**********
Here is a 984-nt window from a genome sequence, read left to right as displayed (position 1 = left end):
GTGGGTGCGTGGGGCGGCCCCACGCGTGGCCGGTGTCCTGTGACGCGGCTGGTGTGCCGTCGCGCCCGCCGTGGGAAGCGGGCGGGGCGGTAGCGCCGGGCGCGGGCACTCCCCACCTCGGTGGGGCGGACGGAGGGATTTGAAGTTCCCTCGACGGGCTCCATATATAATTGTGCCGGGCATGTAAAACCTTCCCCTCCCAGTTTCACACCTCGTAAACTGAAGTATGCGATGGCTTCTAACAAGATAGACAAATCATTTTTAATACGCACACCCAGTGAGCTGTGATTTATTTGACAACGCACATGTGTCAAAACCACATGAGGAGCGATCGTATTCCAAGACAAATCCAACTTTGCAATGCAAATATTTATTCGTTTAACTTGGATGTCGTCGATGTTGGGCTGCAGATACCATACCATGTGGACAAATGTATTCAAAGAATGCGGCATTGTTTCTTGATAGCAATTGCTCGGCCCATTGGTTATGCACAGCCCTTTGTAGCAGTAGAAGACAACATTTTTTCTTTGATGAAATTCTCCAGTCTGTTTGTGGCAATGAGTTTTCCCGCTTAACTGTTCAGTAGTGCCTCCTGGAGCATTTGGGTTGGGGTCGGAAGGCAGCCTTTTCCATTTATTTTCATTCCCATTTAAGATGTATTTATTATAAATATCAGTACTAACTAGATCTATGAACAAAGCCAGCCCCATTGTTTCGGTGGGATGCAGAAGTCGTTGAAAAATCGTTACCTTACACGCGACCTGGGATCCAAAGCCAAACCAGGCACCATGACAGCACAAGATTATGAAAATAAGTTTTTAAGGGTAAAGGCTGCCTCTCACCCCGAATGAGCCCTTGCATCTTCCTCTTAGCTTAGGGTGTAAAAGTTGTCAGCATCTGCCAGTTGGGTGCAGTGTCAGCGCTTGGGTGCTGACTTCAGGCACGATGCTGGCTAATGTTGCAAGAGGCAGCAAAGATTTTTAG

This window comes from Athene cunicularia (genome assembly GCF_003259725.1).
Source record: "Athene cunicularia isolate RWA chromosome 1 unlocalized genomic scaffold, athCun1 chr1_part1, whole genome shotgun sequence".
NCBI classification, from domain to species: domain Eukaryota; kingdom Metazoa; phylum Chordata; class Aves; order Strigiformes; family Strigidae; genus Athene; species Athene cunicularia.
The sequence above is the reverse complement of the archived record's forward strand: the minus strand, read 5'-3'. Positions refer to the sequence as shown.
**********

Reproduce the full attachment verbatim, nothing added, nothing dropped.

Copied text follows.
Here is a 984-nt window from a genome sequence, read left to right as displayed (position 1 = left end):
GTGGGTGCGTGGGGCGGCCCCACGCGTGGCCGGTGTCCTGTGACGCGGCTGGTGTGCCGTCGCGCCCGCCGTGGGAAGCGGGCGGGGCGGTAGCGCCGGGCGCGGGCACTCCCCACCTCGGTGGGGCGGACGGAGGGATTTGAAGTTCCCTCGACGGGCTCCATATATAATTGTGCCGGGCATGTAAAACCTTCCCCTCCCAGTTTCACACCTCGTAAACTGAAGTATGCGATGGCTTCTAACAAGATAGACAAATCATTTTTAATACGCACACCCAGTGAGCTGTGATTTATTTGACAACGCACATGTGTCAAAACCACATGAGGAGCGATCGTATTCCAAGACAAATCCAACTTTGCAATGCAAATATTTATTCGTTTAACTTGGATGTCGTCGATGTTGGGCTGCAGATACCATACCATGTGGACAAATGTATTCAAAGAATGCGGCATTGTTTCTTGATAGCAATTGCTCGGCCCATTGGTTATGCACAGCCCTTTGTAGCAGTAGAAGACAACATTTTTTCTTTGATGAAATTCTCCAGTCTGTTTGTGGCAATGAGTTTTCCCGCTTAACTGTTCAGTAGTGCCTCCTGGAGCATTTGGGTTGGGGTCGGAAGGCAGCCTTTTCCATTTATTTTCATTCCCATTTAAGATGTATTTATTATAAATATCAGTACTAACTAGATCTATGAACAAAGCCAGCCCCATTGTTTCGGTGGGATGCAGAAGTCGTTGAAAAATCGTTACCTTACACGCGACCTGGGATCCAAAGCCAAACCAGGCACCATGACAGCACAAGATTATGAAAATAAGTTTTTAAGGGTAAAGGCTGCCTCTCACCCCGAATGAGCCCTTGCATCTTCCTCTTAGCTTAGGGTGTAAAAGTTGTCAGCATCTGCCAGTTGGGTGCAGTGTCAGCGCTTGGGTGCTGACTTCAGGCACGATGCTGGCTAATGTTGCAAGAGGCAGCAAAGATTTTTAG

This window comes from Athene cunicularia (genome assembly GCF_003259725.1).
Source record: "Athene cunicularia isolate RWA chromosome 1 unlocalized genomic scaffold, athCun1 chr1_part1, whole genome shotgun sequence".
NCBI classification, from domain to species: domain Eukaryota; kingdom Metazoa; phylum Chordata; class Aves; order Strigiformes; family Strigidae; genus Athene; species Athene cunicularia.
The sequence above is the reverse complement of the archived record's forward strand: the minus strand, read 5'-3'. Positions refer to the sequence as shown.